After finding a lot of success at film festivals, Free Fall makes it way to DVD in the UK. It’s been described as the German Brokeback Mountain, and while there are similarities, they’re more on the surface than going deep. Indeed this is more a morality tale than an examination of forbidden love in a deeply homophobic society.
Marc (Hanno Koffler) seems to have it all – he’s set to be part of an elite police squad, he’s moved in with his girlfriend and has a baby on the way. While training he meets Kay (Max Riemelt) and they start to go on jogs together. After a brief sexual encounter in the forest, Marc runs off and decides it was just a one off. However soon he comes back for more and he starts exploring new parts of himself – although he’s still insistent that he’s isn’t gay or even bisexual.
Initially he thinks he can keep his affair a secret, but as Kay experiences homophobic abuse by fellow police cadets and Marc’s new baby brings his relationship with his girlfriend into sharp focus, the secrets can’t stay buried forever.
Movies about outwardly straight guys having an affair with another man have become relatively commonplace in gay cinema, but most are problematic, largely over how they treat the female characters. They become the villain of the piece, standing in the way of our (male) hero’s happiness. Free Fall deliberately eschews that, as while you never stop caring about Marc, he increasingly becomes the antihero as the movie continues.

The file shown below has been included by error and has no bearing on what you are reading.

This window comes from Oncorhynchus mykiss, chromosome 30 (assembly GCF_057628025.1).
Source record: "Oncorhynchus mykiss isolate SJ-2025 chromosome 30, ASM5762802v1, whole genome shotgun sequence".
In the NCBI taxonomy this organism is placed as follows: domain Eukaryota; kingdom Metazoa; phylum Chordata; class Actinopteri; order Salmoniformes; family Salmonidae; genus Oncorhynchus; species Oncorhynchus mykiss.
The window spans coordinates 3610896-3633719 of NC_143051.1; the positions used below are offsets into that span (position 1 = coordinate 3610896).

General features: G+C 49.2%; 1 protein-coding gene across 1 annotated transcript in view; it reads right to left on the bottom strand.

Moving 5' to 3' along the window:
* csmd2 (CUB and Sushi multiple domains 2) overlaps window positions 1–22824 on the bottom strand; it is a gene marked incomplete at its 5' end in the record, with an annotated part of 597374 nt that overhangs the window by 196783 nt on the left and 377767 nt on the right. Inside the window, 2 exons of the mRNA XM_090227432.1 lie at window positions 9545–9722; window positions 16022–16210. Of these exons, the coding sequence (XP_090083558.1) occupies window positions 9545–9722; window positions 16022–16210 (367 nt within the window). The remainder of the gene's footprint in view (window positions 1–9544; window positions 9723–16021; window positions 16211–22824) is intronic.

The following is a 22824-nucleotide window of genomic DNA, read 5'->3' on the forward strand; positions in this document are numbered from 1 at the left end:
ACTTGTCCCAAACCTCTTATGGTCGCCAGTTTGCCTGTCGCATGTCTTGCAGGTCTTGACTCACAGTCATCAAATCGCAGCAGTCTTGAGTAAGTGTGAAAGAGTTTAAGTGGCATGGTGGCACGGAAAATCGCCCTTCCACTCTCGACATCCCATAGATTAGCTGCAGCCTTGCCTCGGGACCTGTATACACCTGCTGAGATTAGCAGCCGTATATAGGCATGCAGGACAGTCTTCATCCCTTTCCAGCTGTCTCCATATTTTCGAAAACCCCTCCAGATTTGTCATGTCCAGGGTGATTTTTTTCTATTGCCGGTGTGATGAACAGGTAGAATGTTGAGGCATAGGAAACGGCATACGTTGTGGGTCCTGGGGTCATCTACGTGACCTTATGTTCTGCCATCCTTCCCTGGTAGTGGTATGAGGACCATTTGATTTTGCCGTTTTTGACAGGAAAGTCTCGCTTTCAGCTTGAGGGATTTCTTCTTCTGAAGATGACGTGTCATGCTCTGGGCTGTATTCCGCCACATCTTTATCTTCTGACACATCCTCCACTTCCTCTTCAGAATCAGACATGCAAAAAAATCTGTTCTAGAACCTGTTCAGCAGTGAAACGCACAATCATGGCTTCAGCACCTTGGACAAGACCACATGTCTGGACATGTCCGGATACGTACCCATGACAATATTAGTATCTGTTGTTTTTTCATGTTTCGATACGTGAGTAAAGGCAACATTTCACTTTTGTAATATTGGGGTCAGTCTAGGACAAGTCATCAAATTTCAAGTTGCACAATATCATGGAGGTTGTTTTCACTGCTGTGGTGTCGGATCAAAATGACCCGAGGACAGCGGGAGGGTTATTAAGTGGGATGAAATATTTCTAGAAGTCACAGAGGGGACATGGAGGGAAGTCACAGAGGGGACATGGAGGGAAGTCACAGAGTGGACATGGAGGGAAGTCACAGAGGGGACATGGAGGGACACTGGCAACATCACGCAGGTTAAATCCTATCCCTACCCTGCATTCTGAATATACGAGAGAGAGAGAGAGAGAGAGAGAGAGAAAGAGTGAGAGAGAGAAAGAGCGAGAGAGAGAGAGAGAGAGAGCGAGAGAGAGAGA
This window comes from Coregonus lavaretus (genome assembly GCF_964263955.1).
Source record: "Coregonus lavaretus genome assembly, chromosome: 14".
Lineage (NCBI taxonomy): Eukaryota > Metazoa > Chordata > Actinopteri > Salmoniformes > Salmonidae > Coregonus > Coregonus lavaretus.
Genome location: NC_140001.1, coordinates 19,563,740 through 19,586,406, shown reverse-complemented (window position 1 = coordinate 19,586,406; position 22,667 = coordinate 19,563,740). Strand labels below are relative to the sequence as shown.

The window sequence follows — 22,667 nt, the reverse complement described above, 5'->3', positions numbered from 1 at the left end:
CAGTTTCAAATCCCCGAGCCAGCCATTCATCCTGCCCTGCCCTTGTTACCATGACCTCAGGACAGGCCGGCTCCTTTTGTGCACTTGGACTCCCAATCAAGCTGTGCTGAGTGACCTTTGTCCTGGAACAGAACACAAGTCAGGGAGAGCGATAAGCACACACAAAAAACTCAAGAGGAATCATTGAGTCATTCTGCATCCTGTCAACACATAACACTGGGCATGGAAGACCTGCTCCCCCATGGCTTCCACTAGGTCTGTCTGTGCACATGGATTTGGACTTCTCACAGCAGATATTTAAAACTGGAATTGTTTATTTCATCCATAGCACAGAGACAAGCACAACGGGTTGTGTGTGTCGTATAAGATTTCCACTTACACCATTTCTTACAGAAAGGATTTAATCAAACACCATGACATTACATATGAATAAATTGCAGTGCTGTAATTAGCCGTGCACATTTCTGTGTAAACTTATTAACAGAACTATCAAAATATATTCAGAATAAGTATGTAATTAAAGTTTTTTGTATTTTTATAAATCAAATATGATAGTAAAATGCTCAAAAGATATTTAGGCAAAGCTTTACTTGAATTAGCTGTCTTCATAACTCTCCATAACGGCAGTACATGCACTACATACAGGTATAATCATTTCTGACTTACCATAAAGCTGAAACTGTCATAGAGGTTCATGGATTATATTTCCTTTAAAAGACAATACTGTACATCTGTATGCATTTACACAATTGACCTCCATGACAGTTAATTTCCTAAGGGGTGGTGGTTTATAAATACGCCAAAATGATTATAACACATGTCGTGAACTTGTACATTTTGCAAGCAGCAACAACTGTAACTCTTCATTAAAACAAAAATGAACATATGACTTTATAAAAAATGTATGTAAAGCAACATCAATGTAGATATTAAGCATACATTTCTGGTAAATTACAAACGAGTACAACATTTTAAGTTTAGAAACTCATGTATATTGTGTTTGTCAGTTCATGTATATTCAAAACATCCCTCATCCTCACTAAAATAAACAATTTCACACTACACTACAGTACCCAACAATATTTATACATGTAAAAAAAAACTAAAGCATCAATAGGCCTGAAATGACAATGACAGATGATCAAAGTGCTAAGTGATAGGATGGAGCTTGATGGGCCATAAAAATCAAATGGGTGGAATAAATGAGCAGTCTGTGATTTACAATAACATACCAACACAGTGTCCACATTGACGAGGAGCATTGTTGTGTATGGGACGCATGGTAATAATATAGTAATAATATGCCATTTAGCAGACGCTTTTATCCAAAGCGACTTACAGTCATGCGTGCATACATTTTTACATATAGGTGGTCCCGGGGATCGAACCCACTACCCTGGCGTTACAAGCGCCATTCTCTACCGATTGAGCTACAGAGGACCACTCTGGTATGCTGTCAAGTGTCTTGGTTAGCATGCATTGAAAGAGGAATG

He initially seems to think he can have his cake and eat it, keeping everyone happy, but comes to realise that his actions will have fallout for all involved and could end up hurting an awful lot of people, not just his girlfriend, but Kay and all around them too. And when that happens, the movie has ensured you care enough about all the characters to really feel for them.
It’s a moving tale where no one is doing quite the right the thing but you can empathise with the position they’re in, even if you don’t agree with it. There is pain and emotion in all the characters, helped greatly by good performances from the leads, who manage to create a great sense of intimacy. You can feel what each is getting from their relationships and what is at risk.
There are problems, including the fact that Kay is rather let off the hook, even though he knowingly goes into a relationship with a man who he’s aware has a live-in girlfriend. It’s partly the fault of Max Riemelt, as he almost too good in the role, coming across as so sweet and charming that even though there are things in the script that should make him feel culpable, he’s a bit like a puppy dog and the blame rolls right off him. I also got slightly annoyed with the movie gay sex. While straight sex in films often veers away from reality, there’s a slight tendency in gay-themed films to show guys having sex in ways no-one probably ever has – at least not without extreme discomfort. Free Fall is still pretty sexy, but it is slightly annoying. It would be even sillier if the film didn’t create a great sense of intimacy and passion between the men’s not quite believable insertions.
Overall Verdict: The ‘German Brokeback Mountain’ soubriquet may not be quite right, but Free Fall is still a very good film – a morality tale showing that even if something offers passion and intimacy you never thought you would have, it can still cause a lot of pain if you try and hide the truth.
Reviewer: Tim Isaac